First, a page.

His latest backup band, the Soul Generals, thrashed on, playing as if they were in one of his jam-packed concerts. The crowd cheered and danced to his hits like “Soul Power” and “I Feel Good,” like he himself were singing for them right then and there. If it were someone else’s funeral, it wouldn’t be this funky. For his fans did not just come to mourn his death, they also came to celebrate his life and his music. He is James Brown, “The Godfather of Soul.” He was 73.
James Joe Brown was born during the Great Depression, on May 3, 1933 in Barnwell. S.C. When he was four years old, he was abandoned by his mother and moved with his father to live with his aunt in Augusta, Georgia.
He was the hardest working kid on the streets long before he was the “Hardest-Working Man in Show Business.” During childhood, he worked in many odd jobs, singing on street corners, picking cotton and shining shoes “in order to survive as a little black boy growing up in the South,” he said. “I was nine years old before I got a pair of underwear from a real store; all my clothes were made of sacks and things like that. But I knew I had to make it. I had the determination to go on, and my determination was to be somebody.”
Forced to drop out of school, Mr. Brown, as he likes to be called, sang and danced for soldiers at nearby Fort Gordon. He also helped his father washing cars. And at 16 years old, long before he became the Godfather of Soul, he almost became a godfather of the other sort: he was involved in car theft and other petty crimes, earning him a three-year stint at reform school. There he met Bobby Byrd, leader of a gospel group and later became his life-long friend.
After juvenile camp and starting life anew, Mr. Brown tried semi-pro boxing and baseball. Unfortunately, a leg injury took him out of the ring and the fields and led him to our radios.
In 1956, he joined Bobby Byrd’s gospel singing group that was then touring Georgia. However, after seeing Hank Ballard and Fats Domino perform, James and Bobby were enticed to secular music. They formed a group called the “Flames” and recorded “Please, Please, Please,” which was to become later as Mr. Brown’s signature song. Being a business man and a bandleader he gathered into the Flames more talent of singers, dancers and musicians to an ensemble that later became known as “James Brown and the Famous Flames” with which he toured.
Although he would always have a full crowd anywhere he performed, he was but a minor R&B artist with a limited audience. He then thought of releasing a live recording of one of his concerts. Alas, it was turned down by his then label King Records, certain that the album would not sell.
But his self-reliance, trained since early childhood, would not let his dream remain unachieved. Mr. Brown put up his own money to record the October 1962 Apollo Theatre Concert. Three months later, with the album’s highly successful release, James Brown was catapulted to stardom. Thus Soul’s greatest leader came.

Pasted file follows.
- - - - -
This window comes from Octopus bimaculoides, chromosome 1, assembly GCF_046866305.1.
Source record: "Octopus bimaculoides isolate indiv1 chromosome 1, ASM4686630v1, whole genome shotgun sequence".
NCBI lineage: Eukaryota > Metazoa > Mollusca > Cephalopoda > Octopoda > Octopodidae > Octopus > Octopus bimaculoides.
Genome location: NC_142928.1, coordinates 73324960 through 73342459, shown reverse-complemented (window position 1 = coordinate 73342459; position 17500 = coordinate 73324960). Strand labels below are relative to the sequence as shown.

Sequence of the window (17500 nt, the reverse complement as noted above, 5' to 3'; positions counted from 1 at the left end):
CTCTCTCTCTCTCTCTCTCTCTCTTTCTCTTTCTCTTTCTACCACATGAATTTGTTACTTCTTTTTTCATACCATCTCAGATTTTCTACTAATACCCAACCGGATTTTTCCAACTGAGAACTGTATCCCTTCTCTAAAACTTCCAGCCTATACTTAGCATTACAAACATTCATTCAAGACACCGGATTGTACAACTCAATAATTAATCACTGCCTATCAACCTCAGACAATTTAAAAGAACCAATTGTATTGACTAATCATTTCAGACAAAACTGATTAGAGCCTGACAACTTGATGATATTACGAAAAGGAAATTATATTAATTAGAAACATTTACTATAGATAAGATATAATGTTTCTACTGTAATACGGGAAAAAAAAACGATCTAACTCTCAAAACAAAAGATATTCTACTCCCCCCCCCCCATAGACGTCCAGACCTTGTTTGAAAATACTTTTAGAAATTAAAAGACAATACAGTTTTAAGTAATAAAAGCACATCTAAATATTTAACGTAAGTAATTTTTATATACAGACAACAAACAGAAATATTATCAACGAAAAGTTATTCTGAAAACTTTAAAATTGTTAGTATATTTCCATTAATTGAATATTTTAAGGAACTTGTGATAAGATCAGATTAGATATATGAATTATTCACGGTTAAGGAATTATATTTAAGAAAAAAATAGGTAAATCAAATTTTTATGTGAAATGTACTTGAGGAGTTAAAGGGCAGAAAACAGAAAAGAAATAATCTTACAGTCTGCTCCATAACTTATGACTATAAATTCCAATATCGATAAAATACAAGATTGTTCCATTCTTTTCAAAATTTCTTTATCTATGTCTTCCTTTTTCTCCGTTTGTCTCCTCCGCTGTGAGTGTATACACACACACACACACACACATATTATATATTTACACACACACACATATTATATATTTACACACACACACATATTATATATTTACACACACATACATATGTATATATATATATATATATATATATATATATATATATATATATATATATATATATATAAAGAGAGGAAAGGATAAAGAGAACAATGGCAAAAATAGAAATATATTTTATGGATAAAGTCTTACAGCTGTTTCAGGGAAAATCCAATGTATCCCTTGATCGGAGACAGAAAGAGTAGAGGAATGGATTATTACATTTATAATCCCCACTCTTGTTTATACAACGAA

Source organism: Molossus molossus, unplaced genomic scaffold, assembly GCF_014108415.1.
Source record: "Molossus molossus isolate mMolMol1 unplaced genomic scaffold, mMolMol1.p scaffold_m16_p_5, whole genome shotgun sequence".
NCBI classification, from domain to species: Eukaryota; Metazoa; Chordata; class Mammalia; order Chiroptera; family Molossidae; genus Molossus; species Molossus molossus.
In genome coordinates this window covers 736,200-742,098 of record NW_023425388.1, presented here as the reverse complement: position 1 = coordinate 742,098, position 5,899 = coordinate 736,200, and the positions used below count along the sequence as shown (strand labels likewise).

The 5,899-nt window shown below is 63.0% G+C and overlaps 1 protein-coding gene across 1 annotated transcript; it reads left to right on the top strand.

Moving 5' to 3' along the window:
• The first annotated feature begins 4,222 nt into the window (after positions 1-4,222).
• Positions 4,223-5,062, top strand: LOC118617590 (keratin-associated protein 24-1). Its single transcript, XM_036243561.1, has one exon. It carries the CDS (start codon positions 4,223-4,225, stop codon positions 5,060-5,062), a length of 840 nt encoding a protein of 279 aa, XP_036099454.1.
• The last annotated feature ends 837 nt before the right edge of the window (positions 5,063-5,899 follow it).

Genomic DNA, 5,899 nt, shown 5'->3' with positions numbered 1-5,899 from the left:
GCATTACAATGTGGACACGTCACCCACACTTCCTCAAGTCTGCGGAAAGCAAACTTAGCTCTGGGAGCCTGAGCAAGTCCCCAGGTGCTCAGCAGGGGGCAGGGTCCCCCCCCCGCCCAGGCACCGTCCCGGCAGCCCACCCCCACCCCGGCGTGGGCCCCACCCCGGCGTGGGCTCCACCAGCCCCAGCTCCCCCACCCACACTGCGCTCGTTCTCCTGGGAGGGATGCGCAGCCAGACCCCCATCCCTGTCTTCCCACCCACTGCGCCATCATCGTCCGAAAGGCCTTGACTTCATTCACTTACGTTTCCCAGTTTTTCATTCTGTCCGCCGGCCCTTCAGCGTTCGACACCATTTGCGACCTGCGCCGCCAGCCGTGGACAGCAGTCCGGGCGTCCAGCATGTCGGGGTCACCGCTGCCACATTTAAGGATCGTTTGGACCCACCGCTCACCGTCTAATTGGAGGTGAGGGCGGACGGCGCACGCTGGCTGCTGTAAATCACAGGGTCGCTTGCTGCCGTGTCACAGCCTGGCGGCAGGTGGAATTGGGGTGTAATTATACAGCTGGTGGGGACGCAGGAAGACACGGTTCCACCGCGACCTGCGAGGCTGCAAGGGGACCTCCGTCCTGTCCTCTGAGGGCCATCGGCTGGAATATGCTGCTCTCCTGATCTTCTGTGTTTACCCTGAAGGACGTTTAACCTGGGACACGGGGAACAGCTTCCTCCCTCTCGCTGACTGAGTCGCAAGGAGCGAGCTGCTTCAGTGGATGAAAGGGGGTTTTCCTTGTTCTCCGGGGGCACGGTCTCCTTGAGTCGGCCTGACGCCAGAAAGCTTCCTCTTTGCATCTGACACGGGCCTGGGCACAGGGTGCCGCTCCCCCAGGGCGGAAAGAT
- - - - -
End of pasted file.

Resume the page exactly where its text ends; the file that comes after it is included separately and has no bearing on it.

He toured relentlessly over the ensuing years, selling out concerts and adding up to almost a thousand songs in his repertoire, including “I Got You (I Feel Good)” (1965), "Cold Sweat" (1967), "Sex Machine (1970), "Hot Pants" (1971) and "The Payback" (1973). "Say It Loud: I'm Black and I'm Proud" (1969) remains to be an African-American civil rights anthem.
Recognition also started to pile up. He won the Best R&B Recording Grammy Award for “Pappa’s Got a Brand New Bag” in 1965. In 1987, “Living in America,” which can be heard in “Rocky IV” movie, won another Grammy for Best Male R&B Vocal Performance. And in 1992, he was awarded the Lifetime Achievement Grammy Award. Other major recognitions he garnered includes being a charter “Rock and Roll Hall of Famer” and being honoured by the John F. Kennedy Center for the Performing Arts.
Aside from collecting awards, he also came to influence music in other, mostly younger and fledgling, artists. Unknowingly, with every horn, cranky rock and roll guitar, powerful bass, funky grunts, bedevilling dance moves and vibrant and explosive showmanship, he inspired the likes of Michael Jackson, Mick Jagger, Prince, and yes, Elvis Presley.
Even contemporary artists, who could not have been old enough to be among his audiences in the 60’s, 70’s and the 80’s were inspired and continue to be inspired by his style, like Dr. Dre, P. Diddy, Snoop Dogg, Ne-Yo, Justin Timberlake, Rage Against the Machine…the list goes on.
All of them and so much more – fans and other artists all over the world mourn the passing, but celebrate the life, of the “Godfather of Soul,” “Forefather of Rap,” “God of Rhythm and Blues,” “Mr. Excitement,” “Hardest-Working Man in Show Business,” “Funkiest Mutha in the Universe.”
So befitting a life center-stage and dramatic, he died on Christmas Day. The James Brown that only God can so perfectly create, He has taken away on His day. And in the words of yet another of Mr. Brown’s disciples, Public Enemy’s Chuck D, “may his funky soul R.I.P."
We at WikiMusicGuide pay our respects to the late James Brown. Our thoughts and prayers go out to Mr. Brown’s family, friends and loved ones. He will be missed. But his music lives on.
Like all other music artists – legends, pioneers, breakthroughs – James Brown will have his rightful place in cyberspace. At WikiMusicGuide (wikimusicguide.com), all that is music is celebrated by the music fans for the music fans.